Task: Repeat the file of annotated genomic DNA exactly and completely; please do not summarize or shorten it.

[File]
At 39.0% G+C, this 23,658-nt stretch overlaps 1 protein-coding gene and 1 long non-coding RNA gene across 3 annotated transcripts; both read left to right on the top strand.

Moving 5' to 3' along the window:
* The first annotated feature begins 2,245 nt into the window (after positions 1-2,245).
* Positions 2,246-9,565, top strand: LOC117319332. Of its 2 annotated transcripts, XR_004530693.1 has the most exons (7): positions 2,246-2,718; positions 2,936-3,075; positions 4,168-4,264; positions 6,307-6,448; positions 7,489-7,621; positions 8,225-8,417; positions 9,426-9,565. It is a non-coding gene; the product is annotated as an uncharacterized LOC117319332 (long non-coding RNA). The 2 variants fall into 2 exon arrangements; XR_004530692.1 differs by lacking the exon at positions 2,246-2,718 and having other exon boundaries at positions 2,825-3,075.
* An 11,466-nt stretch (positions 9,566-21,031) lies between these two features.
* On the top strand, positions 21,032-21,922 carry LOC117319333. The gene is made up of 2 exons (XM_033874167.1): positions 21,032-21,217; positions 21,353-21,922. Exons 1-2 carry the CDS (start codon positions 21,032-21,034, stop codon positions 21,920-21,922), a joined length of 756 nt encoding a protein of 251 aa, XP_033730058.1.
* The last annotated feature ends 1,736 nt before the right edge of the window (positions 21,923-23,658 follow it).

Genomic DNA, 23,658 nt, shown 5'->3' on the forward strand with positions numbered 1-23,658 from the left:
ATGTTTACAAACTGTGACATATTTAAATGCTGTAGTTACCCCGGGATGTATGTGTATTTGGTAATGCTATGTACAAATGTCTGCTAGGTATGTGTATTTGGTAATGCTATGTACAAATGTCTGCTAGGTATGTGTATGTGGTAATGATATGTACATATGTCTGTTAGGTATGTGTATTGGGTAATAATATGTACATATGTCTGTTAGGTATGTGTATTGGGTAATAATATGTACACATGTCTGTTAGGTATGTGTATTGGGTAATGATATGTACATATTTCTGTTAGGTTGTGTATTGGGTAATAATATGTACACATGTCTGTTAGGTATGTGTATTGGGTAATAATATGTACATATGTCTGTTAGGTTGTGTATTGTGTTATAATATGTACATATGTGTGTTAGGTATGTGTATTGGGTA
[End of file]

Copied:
At 39.0% G+C, this 23,658-nt stretch overlaps 1 protein-coding gene and 1 long non-coding RNA gene across 3 annotated transcripts; both read left to right on the top strand.

Moving 5' to 3' along the window:
* The first annotated feature begins 2,245 nt into the window (after positions 1-2,245).
* Positions 2,246-9,565, top strand: LOC117319332. Of its 2 annotated transcripts, XR_004530693.1 has the most exons (7): positions 2,246-2,718; positions 2,936-3,075; positions 4,168-4,264; positions 6,307-6,448; positions 7,489-7,621; positions 8,225-8,417; positions 9,426-9,565. It is a non-coding gene; the product is annotated as an uncharacterized LOC117319332 (long non-coding RNA). The 2 variants fall into 2 exon arrangements; XR_004530692.1 differs by lacking the exon at positions 2,246-2,718 and having other exon boundaries at positions 2,825-3,075.
* An 11,466-nt stretch (positions 9,566-21,031) lies between these two features.
* On the top strand, positions 21,032-21,922 carry LOC117319333. The gene is made up of 2 exons (XM_033874167.1): positions 21,032-21,217; positions 21,353-21,922. Exons 1-2 carry the CDS (start codon positions 21,032-21,034, stop codon positions 21,920-21,922), a joined length of 756 nt encoding a protein of 251 aa, XP_033730058.1.
* The last annotated feature ends 1,736 nt before the right edge of the window (positions 21,923-23,658 follow it).

Genomic DNA, 23,658 nt, shown 5'->3' on the forward strand with positions numbered 1-23,658 from the left:
ATGTTTACAAACTGTGACATATTTAAATGCTGTAGTTACCCCGGGATGTATGTGTATTTGGTAATGCTATGTACAAATGTCTGCTAGGTATGTGTATTTGGTAATGCTATGTACAAATGTCTGCTAGGTATGTGTATGTGGTAATGATATGTACATATGTCTGTTAGGTATGTGTATTGGGTAATAATATGTACATATGTCTGTTAGGTATGTGTATTGGGTAATAATATGTACACATGTCTGTTAGGTATGTGTATTGGGTAATGATATGTACATATTTCTGTTAGGTTGTGTATTGGGTAATAATATGTACACATGTCTGTTAGGTATGTGTATTGGGTAATAATATGTACATATGTCTGTTAGGTTGTGTATTGTGTTATAATATGTACATATGTGTGTTAGGTATGTGTATTGGGTA